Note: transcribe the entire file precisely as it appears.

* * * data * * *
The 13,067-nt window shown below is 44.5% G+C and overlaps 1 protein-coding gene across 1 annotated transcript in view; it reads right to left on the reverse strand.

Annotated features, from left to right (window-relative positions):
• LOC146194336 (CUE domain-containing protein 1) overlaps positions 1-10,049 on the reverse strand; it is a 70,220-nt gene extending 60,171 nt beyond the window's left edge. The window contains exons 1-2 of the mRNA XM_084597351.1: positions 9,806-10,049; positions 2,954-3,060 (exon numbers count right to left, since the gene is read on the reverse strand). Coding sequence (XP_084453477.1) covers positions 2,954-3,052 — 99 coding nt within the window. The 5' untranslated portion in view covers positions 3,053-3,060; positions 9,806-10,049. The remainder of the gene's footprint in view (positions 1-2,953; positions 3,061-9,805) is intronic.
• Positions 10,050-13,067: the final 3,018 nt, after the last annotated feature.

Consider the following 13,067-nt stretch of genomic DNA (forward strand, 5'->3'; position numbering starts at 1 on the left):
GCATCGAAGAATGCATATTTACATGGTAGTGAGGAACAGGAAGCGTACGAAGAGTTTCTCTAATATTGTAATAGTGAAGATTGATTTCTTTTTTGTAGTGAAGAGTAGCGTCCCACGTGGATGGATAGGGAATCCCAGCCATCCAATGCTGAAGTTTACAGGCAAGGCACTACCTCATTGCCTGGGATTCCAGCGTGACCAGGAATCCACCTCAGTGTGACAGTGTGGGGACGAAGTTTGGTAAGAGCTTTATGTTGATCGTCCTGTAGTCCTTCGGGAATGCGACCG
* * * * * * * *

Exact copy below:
The 13,067-nt window shown below is 44.5% G+C and overlaps 1 protein-coding gene across 1 annotated transcript in view; it reads right to left on the reverse strand.

Annotated features, from left to right (window-relative positions):
• LOC146194336 (CUE domain-containing protein 1) overlaps positions 1-10,049 on the reverse strand; it is a 70,220-nt gene extending 60,171 nt beyond the window's left edge. The window contains exons 1-2 of the mRNA XM_084597351.1: positions 9,806-10,049; positions 2,954-3,060 (exon numbers count right to left, since the gene is read on the reverse strand). Coding sequence (XP_084453477.1) covers positions 2,954-3,052 — 99 coding nt within the window. The 5' untranslated portion in view covers positions 3,053-3,060; positions 9,806-10,049. The remainder of the gene's footprint in view (positions 1-2,953; positions 3,061-9,805) is intronic.
• Positions 10,050-13,067: the final 3,018 nt, after the last annotated feature.

Consider the following 13,067-nt stretch of genomic DNA (forward strand, 5'->3'; position numbering starts at 1 on the left):
GCATCGAAGAATGCATATTTACATGGTAGTGAGGAACAGGAAGCGTACGAAGAGTTTCTCTAATATTGTAATAGTGAAGATTGATTTCTTTTTTGTAGTGAAGAGTAGCGTCCCACGTGGATGGATAGGGAATCCCAGCCATCCAATGCTGAAGTTTACAGGCAAGGCACTACCTCATTGCCTGGGATTCCAGCGTGACCAGGAATCCACCTCAGTGTGACAGTGTGGGGACGAAGTTTGGTAAGAGCTTTATGTTGATCGTCCTGTAGTCCTTCGGGAATGCGACCG